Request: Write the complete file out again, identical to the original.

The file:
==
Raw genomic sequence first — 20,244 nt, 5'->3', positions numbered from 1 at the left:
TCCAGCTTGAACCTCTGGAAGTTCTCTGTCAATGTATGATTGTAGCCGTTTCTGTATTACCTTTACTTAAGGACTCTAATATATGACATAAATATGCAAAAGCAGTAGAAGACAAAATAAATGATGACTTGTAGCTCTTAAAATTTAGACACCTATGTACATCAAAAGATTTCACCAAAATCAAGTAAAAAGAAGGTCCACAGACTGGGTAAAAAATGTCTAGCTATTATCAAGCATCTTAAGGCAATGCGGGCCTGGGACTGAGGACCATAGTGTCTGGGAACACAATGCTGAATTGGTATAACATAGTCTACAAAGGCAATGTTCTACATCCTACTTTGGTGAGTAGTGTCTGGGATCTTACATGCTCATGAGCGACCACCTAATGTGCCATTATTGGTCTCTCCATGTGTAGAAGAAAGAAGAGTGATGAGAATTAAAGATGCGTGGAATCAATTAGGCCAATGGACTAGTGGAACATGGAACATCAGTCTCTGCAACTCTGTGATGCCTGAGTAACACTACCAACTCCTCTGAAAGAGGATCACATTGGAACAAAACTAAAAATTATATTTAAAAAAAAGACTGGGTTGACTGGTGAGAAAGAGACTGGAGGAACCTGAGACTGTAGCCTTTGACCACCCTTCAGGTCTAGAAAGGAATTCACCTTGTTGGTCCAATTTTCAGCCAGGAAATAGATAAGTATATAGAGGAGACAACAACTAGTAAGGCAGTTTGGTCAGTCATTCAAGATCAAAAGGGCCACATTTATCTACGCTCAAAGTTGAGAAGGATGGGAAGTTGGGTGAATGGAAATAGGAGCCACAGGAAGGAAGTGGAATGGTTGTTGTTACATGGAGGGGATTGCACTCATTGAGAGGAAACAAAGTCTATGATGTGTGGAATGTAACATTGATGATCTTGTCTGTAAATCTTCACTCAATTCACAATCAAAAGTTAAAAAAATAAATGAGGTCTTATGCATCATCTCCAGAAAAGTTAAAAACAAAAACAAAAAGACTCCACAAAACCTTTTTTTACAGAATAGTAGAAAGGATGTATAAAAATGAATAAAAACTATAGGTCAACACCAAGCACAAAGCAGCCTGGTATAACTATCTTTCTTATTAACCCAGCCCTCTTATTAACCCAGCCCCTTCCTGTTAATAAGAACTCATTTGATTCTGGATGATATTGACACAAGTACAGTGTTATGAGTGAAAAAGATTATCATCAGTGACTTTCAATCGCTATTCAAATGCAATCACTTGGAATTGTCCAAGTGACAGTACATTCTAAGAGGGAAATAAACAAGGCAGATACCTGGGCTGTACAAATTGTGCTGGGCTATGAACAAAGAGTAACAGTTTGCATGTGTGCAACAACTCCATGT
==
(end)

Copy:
Raw genomic sequence first — 20,244 nt, 5'->3', positions numbered from 1 at the left:
TCCAGCTTGAACCTCTGGAAGTTCTCTGTCAATGTATGATTGTAGCCGTTTCTGTATTACCTTTACTTAAGGACTCTAATATATGACATAAATATGCAAAAGCAGTAGAAGACAAAATAAATGATGACTTGTAGCTCTTAAAATTTAGACACCTATGTACATCAAAAGATTTCACCAAAATCAAGTAAAAAGAAGGTCCACAGACTGGGTAAAAAATGTCTAGCTATTATCAAGCATCTTAAGGCAATGCGGGCCTGGGACTGAGGACCATAGTGTCTGGGAACACAATGCTGAATTGGTATAACATAGTCTACAAAGGCAATGTTCTACATCCTACTTTGGTGAGTAGTGTCTGGGATCTTACATGCTCATGAGCGACCACCTAATGTGCCATTATTGGTCTCTCCATGTGTAGAAGAAAGAAGAGTGATGAGAATTAAAGATGCGTGGAATCAATTAGGCCAATGGACTAGTGGAACATGGAACATCAGTCTCTGCAACTCTGTGATGCCTGAGTAACACTACCAACTCCTCTGAAAGAGGATCACATTGGAACAAAACTAAAAATTATATTTAAAAAAAAGACTGGGTTGACTGGTGAGAAAGAGACTGGAGGAACCTGAGACTGTAGCCTTTGACCACCCTTCAGGTCTAGAAAGGAATTCACCTTGTTGGTCCAATTTTCAGCCAGGAAATAGATAAGTATATAGAGGAGACAACAACTAGTAAGGCAGTTTGGTCAGTCATTCAAGATCAAAAGGGCCACATTTATCTACGCTCAAAGTTGAGAAGGATGGGAAGTTGGGTGAATGGAAATAGGAGCCACAGGAAGGAAGTGGAATGGTTGTTGTTACATGGAGGGGATTGCACTCATTGAGAGGAAACAAAGTCTATGATGTGTGGAATGTAACATTGATGATCTTGTCTGTAAATCTTCACTCAATTCACAATCAAAAGTTAAAAAAATAAATGAGGTCTTATGCATCATCTCCAGAAAAGTTAAAAACAAAAACAAAAAGACTCCACAAAACCTTTTTTTACAGAATAGTAGAAAGGATGTATAAAAATGAATAAAAACTATAGGTCAACACCAAGCACAAAGCAGCCTGGTATAACTATCTTTCTTATTAACCCAGCCCTCTTATTAACCCAGCCCCTTCCTGTTAATAAGAACTCATTTGATTCTGGATGATATTGACACAAGTACAGTGTTATGAGTGAAAAAGATTATCATCAGTGACTTTCAATCGCTATTCAAATGCAATCACTTGGAATTGTCCAAGTGACAGTACATTCTAAGAGGGAAATAAACAAGGCAGATACCTGGGCTGTACAAATTGTGCTGGGCTATGAACAAAGAGTAACAGTTTGCATGTGTGCAACAACTCCATGT